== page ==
Taffeta slipped her earmuffs back down to hang around her neck. “So…,” she said, unable to move the sly smile from her face. “I guess you wouldn’t want to do it again, huh?”

“Are you kidding?” Myrna said. “Let’s get this old girl loaded up!”

“Well, all right!” Taffeta said. “Maybe this time you’ll open your eyes…or aim or something.”

“Hey now, you’re lucky I shot it at all.”

“I’m lucky you didn’t shoot me!”

Myrna smirked. “There’s still time, lady. Plenty of time.”

After the charge of spraying a lonely, innocent hill of dirt with .45 mm slugs, Myrna’s attitude toward the gun changed dramatically. She helped load the empty magazines. She wiped the powder residue and oil from the body and barrel. Taffeta even caught her calling it Cora.

Between them, they drove nearly 500 rounds into that hill before plopping down on a blanket pulled near an old stump for some lunch in a gunpowder induced afterglow.

They found themselves much hungrier than they expected. The adrenaline rush, the pops of dirt and grass that exploded from the hillside as each slug slammed into it left gave them an indescribable charge.

“I just had no idea,” said Myrna, wiping a touch of mustard from the corner of her mouth. “No idea!”

“I expected, based on my research you know,” Taffeta said. “But all the reading and watching videos is nothing like the real thing.

“It takes a bit  out of you,” Myrna said, “My hands are sore. So are my arms.”

Taffeta sighed, leaning back against the trunk of the tree that bathed them in a cool afternoon shade. Her gaze stuck to Cora. “I feel great,” she said.

Myrna’s gaze also fell to the black steel. “Have you figured it out yet?”

“Figured it out?”

“Why you have it,” Myrna said. “Why your brother sent it to you.”

“I…,” Taffeta paused, “I don’t know. I really don’t know.”

“Well, then,” Myrna said. “What now?”

Taffeta looked harder at the gun, her eyes squinting slightly.

“I don’t know. I really don’t know.”

The Glorious Sunset of Taffeta Spaulding – V

For two ladies of a certain level of life experience with preceptively little to do, they couldn’t make arrangements for their first foray into the world of advanced weaponry training for about a week after their initial conversation.

Between doctor visits, a solid bout of rain and the regular schedule of a routine life, the opportunities for them to slip away somewhere to shoot the gun were few and far between. Still, neither of them let the time go to waste. Taffeta read the manual cover to cover three times to make sure she was familiar with the gun and how it worked. She made sure it was properly oiled. She loaded the four magazines with 30 rounds each. She watched the YouTube to learn more about the basics of how to shoot.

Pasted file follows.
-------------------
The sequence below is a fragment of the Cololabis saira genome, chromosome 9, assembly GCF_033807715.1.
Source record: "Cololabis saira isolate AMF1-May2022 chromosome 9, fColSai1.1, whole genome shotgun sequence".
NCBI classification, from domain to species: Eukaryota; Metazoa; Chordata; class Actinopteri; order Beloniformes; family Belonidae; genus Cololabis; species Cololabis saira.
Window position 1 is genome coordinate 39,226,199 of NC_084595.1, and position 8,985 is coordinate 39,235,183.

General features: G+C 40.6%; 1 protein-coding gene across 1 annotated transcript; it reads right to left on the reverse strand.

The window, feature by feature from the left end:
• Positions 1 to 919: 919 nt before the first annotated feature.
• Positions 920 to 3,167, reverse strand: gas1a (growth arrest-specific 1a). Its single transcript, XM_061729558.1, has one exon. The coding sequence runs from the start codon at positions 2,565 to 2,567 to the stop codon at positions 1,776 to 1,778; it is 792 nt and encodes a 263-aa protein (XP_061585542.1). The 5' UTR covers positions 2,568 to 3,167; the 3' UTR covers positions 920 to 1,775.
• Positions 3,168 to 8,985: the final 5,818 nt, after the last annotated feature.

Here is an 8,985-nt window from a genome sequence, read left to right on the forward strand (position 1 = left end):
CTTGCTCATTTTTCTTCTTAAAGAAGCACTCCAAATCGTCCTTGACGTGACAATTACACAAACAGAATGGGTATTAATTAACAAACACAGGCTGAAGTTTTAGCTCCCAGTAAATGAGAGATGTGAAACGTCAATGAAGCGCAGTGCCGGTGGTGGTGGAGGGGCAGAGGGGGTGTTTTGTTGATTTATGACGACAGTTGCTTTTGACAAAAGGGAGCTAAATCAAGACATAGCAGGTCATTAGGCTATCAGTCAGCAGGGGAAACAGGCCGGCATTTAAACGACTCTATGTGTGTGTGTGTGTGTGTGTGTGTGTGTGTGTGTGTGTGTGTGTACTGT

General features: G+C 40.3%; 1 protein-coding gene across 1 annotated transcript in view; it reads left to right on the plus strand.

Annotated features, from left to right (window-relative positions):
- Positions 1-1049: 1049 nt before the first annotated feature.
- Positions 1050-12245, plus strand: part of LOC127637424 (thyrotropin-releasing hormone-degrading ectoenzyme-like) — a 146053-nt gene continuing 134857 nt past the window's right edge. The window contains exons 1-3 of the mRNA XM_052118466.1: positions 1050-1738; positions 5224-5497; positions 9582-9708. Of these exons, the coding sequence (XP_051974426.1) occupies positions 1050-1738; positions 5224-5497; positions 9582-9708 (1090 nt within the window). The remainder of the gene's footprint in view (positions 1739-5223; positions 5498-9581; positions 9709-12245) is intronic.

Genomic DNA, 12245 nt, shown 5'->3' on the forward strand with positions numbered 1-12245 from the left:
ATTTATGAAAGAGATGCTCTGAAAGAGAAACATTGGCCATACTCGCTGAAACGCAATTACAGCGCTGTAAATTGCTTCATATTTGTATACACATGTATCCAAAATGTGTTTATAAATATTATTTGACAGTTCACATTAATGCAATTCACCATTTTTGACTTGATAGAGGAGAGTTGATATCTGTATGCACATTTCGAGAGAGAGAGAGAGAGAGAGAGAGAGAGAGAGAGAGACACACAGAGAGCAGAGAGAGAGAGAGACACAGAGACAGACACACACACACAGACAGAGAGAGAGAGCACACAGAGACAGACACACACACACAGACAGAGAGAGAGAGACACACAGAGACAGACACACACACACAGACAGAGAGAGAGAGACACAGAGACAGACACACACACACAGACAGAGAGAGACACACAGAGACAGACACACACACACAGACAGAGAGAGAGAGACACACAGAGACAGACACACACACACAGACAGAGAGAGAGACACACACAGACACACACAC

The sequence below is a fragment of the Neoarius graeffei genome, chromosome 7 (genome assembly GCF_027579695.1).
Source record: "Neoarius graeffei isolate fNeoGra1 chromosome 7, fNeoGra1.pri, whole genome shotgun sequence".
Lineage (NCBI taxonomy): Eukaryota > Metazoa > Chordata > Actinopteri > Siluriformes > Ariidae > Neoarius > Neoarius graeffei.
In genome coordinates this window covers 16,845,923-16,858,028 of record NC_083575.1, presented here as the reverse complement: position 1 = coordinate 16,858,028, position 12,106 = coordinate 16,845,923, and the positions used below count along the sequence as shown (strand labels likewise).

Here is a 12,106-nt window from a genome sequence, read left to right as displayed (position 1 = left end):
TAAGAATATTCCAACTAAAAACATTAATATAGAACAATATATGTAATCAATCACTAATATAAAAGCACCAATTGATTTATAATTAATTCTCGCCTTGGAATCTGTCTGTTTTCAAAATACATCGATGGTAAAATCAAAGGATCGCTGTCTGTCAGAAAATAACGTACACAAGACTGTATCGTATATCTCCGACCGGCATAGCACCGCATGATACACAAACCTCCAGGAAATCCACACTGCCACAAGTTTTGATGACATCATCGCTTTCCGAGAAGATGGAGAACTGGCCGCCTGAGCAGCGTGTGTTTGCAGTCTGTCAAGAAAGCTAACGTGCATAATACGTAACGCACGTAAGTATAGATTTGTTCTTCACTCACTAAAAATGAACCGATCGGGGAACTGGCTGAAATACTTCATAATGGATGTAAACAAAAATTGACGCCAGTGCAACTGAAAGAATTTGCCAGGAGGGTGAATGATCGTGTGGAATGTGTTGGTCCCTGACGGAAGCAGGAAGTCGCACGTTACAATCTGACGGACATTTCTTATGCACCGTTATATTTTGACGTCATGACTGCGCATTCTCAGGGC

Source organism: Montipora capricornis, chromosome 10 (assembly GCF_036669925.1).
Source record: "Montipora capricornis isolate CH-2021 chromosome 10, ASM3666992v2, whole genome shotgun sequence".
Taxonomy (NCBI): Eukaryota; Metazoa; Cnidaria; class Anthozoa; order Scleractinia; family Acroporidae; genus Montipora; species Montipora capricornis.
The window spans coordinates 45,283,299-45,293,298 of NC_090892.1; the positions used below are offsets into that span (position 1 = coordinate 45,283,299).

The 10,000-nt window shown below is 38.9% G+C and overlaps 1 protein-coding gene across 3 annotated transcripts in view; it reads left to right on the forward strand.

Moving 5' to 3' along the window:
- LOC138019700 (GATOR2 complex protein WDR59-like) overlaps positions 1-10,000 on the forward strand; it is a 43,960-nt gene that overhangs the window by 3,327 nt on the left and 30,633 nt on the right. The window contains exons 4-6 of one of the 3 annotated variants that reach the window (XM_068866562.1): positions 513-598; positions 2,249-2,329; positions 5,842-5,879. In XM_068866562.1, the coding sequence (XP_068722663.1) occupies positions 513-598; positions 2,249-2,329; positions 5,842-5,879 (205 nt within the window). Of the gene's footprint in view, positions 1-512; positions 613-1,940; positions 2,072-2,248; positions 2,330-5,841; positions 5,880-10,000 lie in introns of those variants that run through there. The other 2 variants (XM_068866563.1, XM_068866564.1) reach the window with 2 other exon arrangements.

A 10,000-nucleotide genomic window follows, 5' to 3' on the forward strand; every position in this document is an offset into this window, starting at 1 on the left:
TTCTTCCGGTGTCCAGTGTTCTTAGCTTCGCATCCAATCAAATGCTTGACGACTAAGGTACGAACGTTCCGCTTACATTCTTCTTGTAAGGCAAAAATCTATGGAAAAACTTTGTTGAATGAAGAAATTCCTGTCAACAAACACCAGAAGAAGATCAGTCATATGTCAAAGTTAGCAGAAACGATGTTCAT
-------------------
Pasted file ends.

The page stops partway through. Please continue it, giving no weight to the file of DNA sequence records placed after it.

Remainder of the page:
Leary of being seen walking around with such a thing, and the questions it might raise, she found an old duffle bag in the attic that Abel had for years, but never used. It had a comfortable, adjustable shoulder strap and plenty of room for Cora, the magazines, and extra rounds…just in case. She shook her head at the thought. In case what?? For extra protection, she covered everything with an old beach towel featuring a fading sun and a small group of palm trees sitting on a beach that dipped down into the ocean.

Myrna focused on other things like securing protective eye-wear, securing protective ear-wear and looking over bulletproof vests. She started putting together a bag of her own, but where Taffeta’s served the sole purpose of safely transporting the gun, Myrna’s leaned toward preparation for the apocalypse. She had bandages, gauze, bandage scissors and enough medical tape to field dress anything from a paper cut to an amputation, not that she knew how to do any of that. She added the tie to an old robe and a ruler in case she needed a tourniquet. She had the protective ear-ware and eye-ware. She had two Phillies ball caps, a small canteen, a flashlight, a large utility knife that featured things like pliers, tweezers, a saw and a fork. She didn’t know what to expect, so she packed for anything…everything.

The following Thursday had a good feel to it. Both of their calendars were clear and they figured avoiding the weekend improved their chances of doing their work in relative privacy.

Taffeta drove. After packing Cora’s bag, a small picnic lunch – along with her medication of course – and some bottles water, she took off for Myrna’s. Arriving early as planned, Taffeta ended up loading what now became Myrna’s several survival bags into the trunk and they moved out onto the highway.